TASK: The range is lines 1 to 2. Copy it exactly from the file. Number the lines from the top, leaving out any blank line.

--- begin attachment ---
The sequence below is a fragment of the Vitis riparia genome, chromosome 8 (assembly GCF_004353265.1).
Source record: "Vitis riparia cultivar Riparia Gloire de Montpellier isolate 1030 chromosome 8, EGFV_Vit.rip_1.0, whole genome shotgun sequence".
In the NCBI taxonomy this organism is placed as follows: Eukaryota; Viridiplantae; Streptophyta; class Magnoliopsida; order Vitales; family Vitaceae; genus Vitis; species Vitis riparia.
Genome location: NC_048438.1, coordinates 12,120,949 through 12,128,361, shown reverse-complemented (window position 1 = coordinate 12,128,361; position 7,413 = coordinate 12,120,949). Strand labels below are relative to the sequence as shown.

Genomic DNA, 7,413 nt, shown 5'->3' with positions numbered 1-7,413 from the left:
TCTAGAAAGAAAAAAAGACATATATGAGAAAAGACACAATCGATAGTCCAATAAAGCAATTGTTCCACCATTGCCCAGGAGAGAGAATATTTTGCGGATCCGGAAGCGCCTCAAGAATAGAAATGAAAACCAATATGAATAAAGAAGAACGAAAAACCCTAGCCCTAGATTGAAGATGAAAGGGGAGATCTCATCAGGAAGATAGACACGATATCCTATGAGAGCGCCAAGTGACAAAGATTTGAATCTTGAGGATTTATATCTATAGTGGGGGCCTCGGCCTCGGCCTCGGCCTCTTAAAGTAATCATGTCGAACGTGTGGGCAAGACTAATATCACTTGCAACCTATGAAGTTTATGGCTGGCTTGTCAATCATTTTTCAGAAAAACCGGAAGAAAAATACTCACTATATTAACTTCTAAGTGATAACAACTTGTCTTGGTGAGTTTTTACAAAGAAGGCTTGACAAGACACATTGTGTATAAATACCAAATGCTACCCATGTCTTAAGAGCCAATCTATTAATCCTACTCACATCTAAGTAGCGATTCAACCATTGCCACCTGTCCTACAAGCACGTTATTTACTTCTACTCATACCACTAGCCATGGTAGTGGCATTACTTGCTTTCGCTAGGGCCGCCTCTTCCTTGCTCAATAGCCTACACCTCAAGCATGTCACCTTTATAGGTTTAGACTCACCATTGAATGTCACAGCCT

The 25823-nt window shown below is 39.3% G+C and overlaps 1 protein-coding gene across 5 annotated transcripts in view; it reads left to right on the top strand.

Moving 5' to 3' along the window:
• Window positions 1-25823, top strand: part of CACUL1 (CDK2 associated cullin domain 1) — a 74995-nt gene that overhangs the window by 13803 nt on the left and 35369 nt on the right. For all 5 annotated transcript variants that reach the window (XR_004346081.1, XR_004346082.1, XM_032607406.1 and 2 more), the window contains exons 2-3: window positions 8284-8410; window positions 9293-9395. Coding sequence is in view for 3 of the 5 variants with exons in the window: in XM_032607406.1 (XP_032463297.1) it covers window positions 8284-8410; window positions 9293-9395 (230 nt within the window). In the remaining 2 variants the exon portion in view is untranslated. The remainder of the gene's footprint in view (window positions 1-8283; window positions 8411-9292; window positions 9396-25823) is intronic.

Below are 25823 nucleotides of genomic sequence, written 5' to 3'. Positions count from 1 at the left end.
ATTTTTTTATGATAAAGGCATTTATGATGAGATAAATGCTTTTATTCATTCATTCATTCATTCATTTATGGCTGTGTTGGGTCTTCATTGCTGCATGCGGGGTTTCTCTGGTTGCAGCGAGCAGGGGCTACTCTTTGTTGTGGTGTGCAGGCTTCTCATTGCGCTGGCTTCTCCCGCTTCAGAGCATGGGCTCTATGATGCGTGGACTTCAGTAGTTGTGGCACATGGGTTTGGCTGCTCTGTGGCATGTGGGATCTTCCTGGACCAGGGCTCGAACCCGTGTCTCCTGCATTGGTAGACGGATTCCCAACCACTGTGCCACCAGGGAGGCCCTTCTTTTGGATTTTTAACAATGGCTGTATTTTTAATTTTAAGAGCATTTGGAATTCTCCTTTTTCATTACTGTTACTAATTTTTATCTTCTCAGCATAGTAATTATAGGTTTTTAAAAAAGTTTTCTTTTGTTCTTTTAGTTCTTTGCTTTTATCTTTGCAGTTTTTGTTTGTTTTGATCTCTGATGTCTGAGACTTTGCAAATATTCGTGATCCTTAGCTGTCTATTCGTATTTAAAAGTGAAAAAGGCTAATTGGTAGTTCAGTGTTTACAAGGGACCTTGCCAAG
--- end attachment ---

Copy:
The sequence below is a fragment of the Vitis riparia genome, chromosome 8 (assembly GCF_004353265.1).
Source record: "Vitis riparia cultivar Riparia Gloire de Montpellier isolate 1030 chromosome 8, EGFV_Vit.rip_1.0, whole genome shotgun sequence".